To the daughter, it appears that she was able to talk her way out of the punishment and change her mother’s mind. What really happened is that the mother was willing to accept her daughter’s repentance as sincere, so that she didn’t have to punish her to accomplish her goal, which is to get her daughter to stop being naughty. It is the daughter who has changed, not the mother. We know this because if the daughter were to go back on her promise, the mother would go right ahead punish her daughter for her naughty behavior just as she had said she was going to do. Whether or not the daughter gets punished depends entirely on her own behavior.

          I realize this isn’t a perfect analogy. We humans do change our mind. But it illustrates the principle that when “God’s mind changes,” what is really happening is that we humans have changed, so that God can act differently toward us. Meanwhile, behind whatever actions God may take toward us, there is always God’s infinite and unchanging love for us.

          I could go on, but this is getting long. I’ll stop for now and let you read and consider this much. I realize I haven’t fully covered every point in your comment. In particular, I have not dealt here with God’s omniscience vs. human free will, which is the underlying issue. It’s in the article on that subject, but there may be more that needs to be said to make my understanding of things clear to you. Feel free to continue the conversation if you wish.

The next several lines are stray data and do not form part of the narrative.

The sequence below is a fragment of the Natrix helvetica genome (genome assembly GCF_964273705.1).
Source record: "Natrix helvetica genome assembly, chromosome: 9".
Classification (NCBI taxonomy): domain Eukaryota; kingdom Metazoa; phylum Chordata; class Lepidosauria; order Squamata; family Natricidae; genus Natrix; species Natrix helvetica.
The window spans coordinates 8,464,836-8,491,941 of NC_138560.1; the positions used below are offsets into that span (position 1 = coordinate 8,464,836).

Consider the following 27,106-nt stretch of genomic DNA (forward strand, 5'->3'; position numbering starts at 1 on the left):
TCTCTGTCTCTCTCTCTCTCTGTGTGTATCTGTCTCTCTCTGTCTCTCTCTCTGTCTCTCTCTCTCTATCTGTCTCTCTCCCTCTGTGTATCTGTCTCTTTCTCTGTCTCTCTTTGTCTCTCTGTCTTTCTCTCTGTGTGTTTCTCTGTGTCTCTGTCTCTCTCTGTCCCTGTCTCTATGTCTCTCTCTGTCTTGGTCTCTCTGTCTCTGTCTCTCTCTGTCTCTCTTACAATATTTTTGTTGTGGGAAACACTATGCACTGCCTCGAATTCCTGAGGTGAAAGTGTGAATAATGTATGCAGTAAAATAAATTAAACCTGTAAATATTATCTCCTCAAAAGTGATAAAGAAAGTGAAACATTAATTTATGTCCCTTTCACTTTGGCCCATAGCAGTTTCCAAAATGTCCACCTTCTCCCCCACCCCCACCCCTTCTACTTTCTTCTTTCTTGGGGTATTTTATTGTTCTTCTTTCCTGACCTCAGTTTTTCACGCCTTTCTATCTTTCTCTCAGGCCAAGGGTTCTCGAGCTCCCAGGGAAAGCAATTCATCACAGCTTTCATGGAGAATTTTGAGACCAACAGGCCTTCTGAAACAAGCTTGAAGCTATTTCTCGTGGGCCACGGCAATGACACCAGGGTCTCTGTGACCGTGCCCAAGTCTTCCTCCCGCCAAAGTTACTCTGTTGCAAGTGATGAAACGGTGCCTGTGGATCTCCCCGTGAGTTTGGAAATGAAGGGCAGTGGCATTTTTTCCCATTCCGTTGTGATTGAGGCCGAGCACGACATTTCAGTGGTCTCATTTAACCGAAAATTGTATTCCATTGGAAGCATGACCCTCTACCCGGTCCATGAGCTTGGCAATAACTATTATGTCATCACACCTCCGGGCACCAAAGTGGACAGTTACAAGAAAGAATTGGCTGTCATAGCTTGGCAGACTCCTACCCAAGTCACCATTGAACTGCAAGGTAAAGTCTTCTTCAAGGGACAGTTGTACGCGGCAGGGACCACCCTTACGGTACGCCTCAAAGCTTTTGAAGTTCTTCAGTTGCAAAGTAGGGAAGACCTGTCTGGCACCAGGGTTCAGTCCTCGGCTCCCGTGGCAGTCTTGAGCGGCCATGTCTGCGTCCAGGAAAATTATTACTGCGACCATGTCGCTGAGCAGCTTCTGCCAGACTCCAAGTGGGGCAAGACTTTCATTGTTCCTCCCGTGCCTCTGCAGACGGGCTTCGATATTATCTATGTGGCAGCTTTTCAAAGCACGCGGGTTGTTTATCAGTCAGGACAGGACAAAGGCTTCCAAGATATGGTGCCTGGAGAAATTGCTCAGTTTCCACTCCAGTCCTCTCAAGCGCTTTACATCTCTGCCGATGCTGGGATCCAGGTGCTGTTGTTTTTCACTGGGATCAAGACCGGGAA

6. Ted W Dillingham says:

    Lee,

    Again thanks for the quick reply.

    On Time and Space: I’ve also thought a good deal about time which at its simplest is a sequence of events. Time to us is simply coincidence of different regular events. Beating hearts with swinging pendulum, day and night with winter and summer. Space with the invariant speed of light is simply an explanation for the order of events that seems to work. If there is no time then there is no space. If the speed of light is made infinite, then everything happens at the same time and there is no space and perhaps no order.

    “. . . greater is God than our heart, and He doth know all things. (1 John 3:20)